Top Things To Do In Washington DC
You can’t spot a city as luxurious yet enigmatic as Washington, DC. Searching for the best things to do in Washington, DC? From grabbing drinks at some of the best cocktail bars in DC to luxurious dining experiences at the very best restaurants in Washington, DC and a ton of other fun things to do in DC—check out our guide and experience the city to its fullest potential.
Here are the top things to do in Washington, DC:
- Go biking and horseback riding at the Rock Creek Park. Rock Creek Park is DC’s favorite place for biking, skating, running and even horseback riding. With 32 miles of trails, plus paved roads for biking (many of which are closed to vehicular traffic on weekends), you can easily spend an entire day stretching your legs in the park. While you’re there, you can also explore the old mill and the site of the Civil War battle at Fort Stevens. The park now offers free, guided cell phone tours to learn about the history of the park’s surroundings. If you’re interested in flora and fauna, the Nature Center offers guided hikes; alternatively, you can check out the highly entertaining Creature Feature program (4pm on Fridays), which takes a close look at the park’s wildlife.
- Come drink and dine at Rose’s Luxury. Rose’s menu is Southern-meets-Jewish-meets-Japanese-meets-French-meets-Thai-meets-your grandmother’s home cooking, and changes often. The Southern-style fried chicken drizzled with honey and doused with sesame seeds is crisp, moist, delicious and our new best friend. If you’re with a large group, don’t miss the family-style smoked brisket dinner. Just one forkful of this warm, tender dish—served with a cheeky wink on a literal silver platter, no less—will make you a believer.
- Admire art with Yoko Ono at the Hirshhorn Museum and Sculpture Garden. One of the city’s most dynamic and boundary-pushing modern art museums, the Hirshhorn promises something new every time you visit. Nearly every exhibition causes a stir (including, recently, Yayoi Kusama’s trippy “Infinity Mirrors”) while the permanent collection is a visual slap in the face—particularly Barbara Kruger’s flashy “Belief and Doubt” installation. Up for a stroll? Don’t miss the sculpture garden, which is filled with works from the likes of Auguste Rodin, Louise Bourgeois and Yoko Ono, who in 2007 donated a piece entitled “A Wish Tree for Washington, DC.”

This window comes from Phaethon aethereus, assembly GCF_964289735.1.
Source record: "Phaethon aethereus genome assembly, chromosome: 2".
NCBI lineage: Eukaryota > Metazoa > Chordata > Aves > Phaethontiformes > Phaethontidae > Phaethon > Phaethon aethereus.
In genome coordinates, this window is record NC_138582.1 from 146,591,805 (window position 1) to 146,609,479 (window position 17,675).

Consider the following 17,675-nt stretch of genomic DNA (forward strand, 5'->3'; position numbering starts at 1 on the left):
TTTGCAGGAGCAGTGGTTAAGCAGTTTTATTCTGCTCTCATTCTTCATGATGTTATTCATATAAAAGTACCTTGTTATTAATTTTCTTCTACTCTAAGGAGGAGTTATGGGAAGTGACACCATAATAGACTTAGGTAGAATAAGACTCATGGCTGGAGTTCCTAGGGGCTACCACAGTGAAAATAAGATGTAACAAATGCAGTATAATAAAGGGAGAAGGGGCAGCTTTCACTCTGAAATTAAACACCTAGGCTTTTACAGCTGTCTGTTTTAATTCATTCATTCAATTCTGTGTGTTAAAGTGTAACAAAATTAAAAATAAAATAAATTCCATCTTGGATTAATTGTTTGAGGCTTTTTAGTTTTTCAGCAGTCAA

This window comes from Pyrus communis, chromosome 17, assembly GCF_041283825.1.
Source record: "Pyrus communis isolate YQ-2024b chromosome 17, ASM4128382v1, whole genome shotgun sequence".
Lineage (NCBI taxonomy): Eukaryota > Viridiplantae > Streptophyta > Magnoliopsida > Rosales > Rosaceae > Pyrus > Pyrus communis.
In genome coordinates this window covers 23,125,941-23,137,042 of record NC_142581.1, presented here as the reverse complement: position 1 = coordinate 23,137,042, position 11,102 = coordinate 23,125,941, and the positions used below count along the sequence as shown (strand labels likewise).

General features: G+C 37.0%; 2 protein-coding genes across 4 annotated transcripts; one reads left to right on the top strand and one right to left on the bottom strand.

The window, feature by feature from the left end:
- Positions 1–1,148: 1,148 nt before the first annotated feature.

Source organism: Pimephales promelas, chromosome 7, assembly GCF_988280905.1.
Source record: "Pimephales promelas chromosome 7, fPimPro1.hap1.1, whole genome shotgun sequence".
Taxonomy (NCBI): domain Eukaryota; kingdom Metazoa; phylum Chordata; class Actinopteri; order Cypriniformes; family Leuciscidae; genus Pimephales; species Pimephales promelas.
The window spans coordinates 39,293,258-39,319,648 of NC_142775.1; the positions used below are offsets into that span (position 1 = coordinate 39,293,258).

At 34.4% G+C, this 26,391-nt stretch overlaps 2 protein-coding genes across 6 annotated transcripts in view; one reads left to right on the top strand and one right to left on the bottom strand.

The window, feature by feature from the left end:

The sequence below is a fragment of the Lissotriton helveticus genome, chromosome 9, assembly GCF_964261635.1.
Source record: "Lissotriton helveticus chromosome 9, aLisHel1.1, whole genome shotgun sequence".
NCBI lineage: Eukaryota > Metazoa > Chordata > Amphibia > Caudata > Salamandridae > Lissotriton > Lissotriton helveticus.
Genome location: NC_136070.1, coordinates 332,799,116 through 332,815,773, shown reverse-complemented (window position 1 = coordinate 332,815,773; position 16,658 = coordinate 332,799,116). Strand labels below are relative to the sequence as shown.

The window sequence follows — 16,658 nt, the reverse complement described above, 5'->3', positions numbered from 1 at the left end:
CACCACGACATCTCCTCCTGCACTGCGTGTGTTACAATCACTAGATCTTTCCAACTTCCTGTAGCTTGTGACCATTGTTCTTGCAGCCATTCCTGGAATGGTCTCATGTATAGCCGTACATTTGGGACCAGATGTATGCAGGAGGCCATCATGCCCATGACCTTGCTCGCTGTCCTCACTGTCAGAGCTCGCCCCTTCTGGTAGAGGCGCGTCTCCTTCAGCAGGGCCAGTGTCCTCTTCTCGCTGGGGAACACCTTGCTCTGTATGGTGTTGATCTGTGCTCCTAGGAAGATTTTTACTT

- Lavish on the beauty of Cherry Blossoms. Nothing says spring in DC like the appearance of the cherry blossoms along the Potomac. The trees, which were planted in 1912 as a gift from the people of Japan to those of the United States, are virtually venerated by DC visitors and residents alike as a symbol of spring’s imminent arrival. The annual National Cherry Blossom Festival, which was first celebrated in 1935, celebrates the change of seasons and the beauty of the cherry blossoms (not to mention Japanese-American friendship).
- Enjoy the Happy Hour at Union Market. Union Market, a fancy new addition to the NE quadrant, is an upscale food- and drink-focused “artisanal marketplace,” with shops that sell both local and imported goods. Unlike your typical farmer’s market, Union Market is open every day except Monday; so if you have a midweek hankering for locally made cheese or extra virgin olive oil, you can come here to satisfy your urge. The space houses close to thirty artisans, who peddle everything from cupcakes to gelato to Korean tacos; you’ll also find coffee, home goods, cutlery, flowers and spices.